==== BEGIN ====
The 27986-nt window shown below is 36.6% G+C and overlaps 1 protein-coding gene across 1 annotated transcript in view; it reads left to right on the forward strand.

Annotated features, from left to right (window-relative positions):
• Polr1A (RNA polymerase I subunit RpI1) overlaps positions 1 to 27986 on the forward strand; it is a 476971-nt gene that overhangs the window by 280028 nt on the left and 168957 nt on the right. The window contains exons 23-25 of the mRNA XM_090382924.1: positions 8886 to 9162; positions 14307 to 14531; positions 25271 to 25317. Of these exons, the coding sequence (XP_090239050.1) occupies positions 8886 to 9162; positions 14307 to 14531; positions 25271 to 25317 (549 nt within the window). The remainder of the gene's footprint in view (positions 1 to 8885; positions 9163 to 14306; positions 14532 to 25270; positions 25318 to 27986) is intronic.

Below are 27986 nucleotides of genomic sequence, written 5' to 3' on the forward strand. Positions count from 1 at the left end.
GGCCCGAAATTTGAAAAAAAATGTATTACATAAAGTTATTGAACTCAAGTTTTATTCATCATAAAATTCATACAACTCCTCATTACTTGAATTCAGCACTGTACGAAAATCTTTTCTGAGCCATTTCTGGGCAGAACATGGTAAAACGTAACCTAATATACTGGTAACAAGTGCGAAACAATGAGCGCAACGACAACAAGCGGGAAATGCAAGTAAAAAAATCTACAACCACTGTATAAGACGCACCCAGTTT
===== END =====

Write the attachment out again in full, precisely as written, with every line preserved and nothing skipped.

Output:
The 27986-nt window shown below is 36.6% G+C and overlaps 1 protein-coding gene across 1 annotated transcript in view; it reads left to right on the forward strand.

Annotated features, from left to right (window-relative positions):
• Polr1A (RNA polymerase I subunit RpI1) overlaps positions 1 to 27986 on the forward strand; it is a 476971-nt gene that overhangs the window by 280028 nt on the left and 168957 nt on the right. The window contains exons 23-25 of the mRNA XM_090382924.1: positions 8886 to 9162; positions 14307 to 14531; positions 25271 to 25317. Of these exons, the coding sequence (XP_090239050.1) occupies positions 8886 to 9162; positions 14307 to 14531; positions 25271 to 25317 (549 nt within the window). The remainder of the gene's footprint in view (positions 1 to 8885; positions 9163 to 14306; positions 14532 to 25270; positions 25318 to 27986) is intronic.

Below are 27986 nucleotides of genomic sequence, written 5' to 3' on the forward strand. Positions count from 1 at the left end.
GGCCCGAAATTTGAAAAAAAATGTATTACATAAAGTTATTGAACTCAAGTTTTATTCATCATAAAATTCATACAACTCCTCATTACTTGAATTCAGCACTGTACGAAAATCTTTTCTGAGCCATTTCTGGGCAGAACATGGTAAAACGTAACCTAATATACTGGTAACAAGTGCGAAACAATGAGCGCAACGACAACAAGCGGGAAATGCAAGTAAAAAAATCTACAACCACTGTATAAGACGCACCCAGTTT